Daniel Lublin, a Partner and Employment Lawyer at Whitten & Lublin Employment and Labour Lawyers, talks to The Globe and Mail to answer some of the employment questions revolving around COVID-19 & employment rights.
Does my employer have to provide me with my job back after the temporary layoff ends? Will my tenure continue upon a recall?
Your employer does not need to recall you but you have rights if you are not recalled.
As stated in an earlier posting, a temporary layoff can be illegal from the outset. However, if you do not pursue a legal claim due to the layoff and your employer does not recall you to work within the maximum time frame permitted under the provincial or federal employment statute that applies to you, then your employment is clearly terminated as of that point and you are entitled to severance.
Furthermore, many employees will not necessarily be offered their exact roles back if they are recalled to work. If the role that is presented following a layoff is drastically different and inferior, employees may also be able to treat that as termination and claim severance, even though there was a recall notice.
If you are recalled to work following a layoff, your employment tenure must be treated as continuous.
COVID-19 & Employment Rights: Employment Questions AnsweredDaniel Lublin, a Partner and Employment Lawyer at Whitten & Lublin Employment and Labour Lawyers, talks to The Globe and Mail to answer some of the employment questions revolving around COVID-19 & employment rights.
If you’re looking for employment lawyers and would like more information about what Whitten & Lublin can do for you, please contact us online at https://toronto-employmentlawyer.com/ or by phone at (416) 640-2667 today.
If I choose to stay home due to COVID-19, am I eligible for government benefits (EI or CERB)?
Voluntary decisions to leave work and self-isolate disqualify you from EI or the CERB. This is where the Government has presently drawn its line. Workers cannot lay claim to these benefits unless they were compelled to stop working due to COVID-19. Individuals who elect to stay home based on a more general concern over the health and welfare of others would not receive Government assistance.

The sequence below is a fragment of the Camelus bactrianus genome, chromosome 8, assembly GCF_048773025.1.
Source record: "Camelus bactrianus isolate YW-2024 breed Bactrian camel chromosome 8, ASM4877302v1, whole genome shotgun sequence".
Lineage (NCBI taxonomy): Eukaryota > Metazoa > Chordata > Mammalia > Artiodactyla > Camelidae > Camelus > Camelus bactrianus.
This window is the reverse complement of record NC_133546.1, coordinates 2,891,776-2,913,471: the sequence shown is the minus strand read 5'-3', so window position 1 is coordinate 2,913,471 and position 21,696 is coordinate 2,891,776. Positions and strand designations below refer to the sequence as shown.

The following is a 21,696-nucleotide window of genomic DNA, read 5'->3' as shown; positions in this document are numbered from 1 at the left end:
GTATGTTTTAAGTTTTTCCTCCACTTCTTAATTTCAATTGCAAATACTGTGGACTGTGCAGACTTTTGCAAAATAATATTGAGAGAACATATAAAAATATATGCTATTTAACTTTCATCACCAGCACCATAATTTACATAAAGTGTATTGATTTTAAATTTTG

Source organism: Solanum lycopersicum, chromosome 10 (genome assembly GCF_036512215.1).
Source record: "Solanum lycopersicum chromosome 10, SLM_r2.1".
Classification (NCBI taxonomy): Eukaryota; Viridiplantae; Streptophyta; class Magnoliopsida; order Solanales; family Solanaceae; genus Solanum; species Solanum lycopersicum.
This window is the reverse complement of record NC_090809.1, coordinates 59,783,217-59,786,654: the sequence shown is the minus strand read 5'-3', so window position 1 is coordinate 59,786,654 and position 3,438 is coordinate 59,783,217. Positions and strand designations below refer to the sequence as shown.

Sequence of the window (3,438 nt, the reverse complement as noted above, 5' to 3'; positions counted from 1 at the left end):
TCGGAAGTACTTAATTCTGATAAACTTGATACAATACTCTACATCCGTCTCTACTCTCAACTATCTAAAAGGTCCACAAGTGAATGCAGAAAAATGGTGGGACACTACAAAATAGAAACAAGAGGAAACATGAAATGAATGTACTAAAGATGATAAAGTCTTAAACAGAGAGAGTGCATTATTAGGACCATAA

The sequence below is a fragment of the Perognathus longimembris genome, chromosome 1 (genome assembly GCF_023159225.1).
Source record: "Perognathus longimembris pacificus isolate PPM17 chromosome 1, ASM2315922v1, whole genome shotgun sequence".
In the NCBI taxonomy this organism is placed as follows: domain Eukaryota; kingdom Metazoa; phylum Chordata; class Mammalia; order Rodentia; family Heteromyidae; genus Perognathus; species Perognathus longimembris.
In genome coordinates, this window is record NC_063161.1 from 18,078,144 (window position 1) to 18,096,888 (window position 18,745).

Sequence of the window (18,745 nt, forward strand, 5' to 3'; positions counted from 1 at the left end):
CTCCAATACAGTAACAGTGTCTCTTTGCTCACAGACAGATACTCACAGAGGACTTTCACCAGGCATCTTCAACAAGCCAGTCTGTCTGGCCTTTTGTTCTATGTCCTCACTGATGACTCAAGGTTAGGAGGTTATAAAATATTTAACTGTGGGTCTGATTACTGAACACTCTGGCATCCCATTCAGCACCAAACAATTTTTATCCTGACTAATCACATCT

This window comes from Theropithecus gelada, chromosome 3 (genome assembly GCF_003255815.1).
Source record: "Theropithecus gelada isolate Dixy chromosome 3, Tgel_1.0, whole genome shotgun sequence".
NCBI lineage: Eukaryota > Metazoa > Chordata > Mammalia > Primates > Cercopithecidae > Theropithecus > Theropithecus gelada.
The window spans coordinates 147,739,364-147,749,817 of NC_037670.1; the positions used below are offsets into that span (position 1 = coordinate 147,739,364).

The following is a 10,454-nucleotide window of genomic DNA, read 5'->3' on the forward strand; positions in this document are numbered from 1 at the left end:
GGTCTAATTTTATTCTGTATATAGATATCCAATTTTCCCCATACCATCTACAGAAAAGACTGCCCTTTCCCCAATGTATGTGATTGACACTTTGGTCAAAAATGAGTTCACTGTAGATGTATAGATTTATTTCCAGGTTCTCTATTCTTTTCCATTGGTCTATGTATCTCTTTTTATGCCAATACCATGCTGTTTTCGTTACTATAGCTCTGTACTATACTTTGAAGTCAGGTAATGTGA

There are exceptions. If the workplace is unsafe, then you should make a health and safety complaint and you may have the right to refuse to work and withdraw from the workplace, especially if the employer is not taking the correct steps to ensure your safety. In these circumstances, you should qualify for the CERB.
However, if your employer is taking the necessary steps to ensure the workplace is safe to perform your job, then should you choose to leave work and stay home, your absence would be unpaid and you would not qualify for Government support.
Human rights laws also require that employers accommodate employees who have a medical condition or who must provide direct care to a parent, child, or spouse who has a medical condition that places them in a higher risk category of contracting COVID-19. In these circumstances, an employer must attempt to find a solution that would allow these employees to continue to work but socially distance as much as possible. If an employer fails to accommodate an employee who legitimately requires it in these circumstances then that employee’s decision to stay home should not disqualify him or her from Government support benefits. This would be in addition to human rights damages that would arise through a legal claim against an employer who was capable of accommodation but declined it.
If you’ve got more COVID-19 & employment rights questions about salary during Coronavirus, please contact us. With years of experience in this ever-changing area of law, we at Whitten & Lublin are happy to provide insight and advice into your specific circumstances. If you’re looking for employment lawyers and would like more information about what Whitten & Lublin can do for you, please contact us online or by phone at (416) 640-2667 today.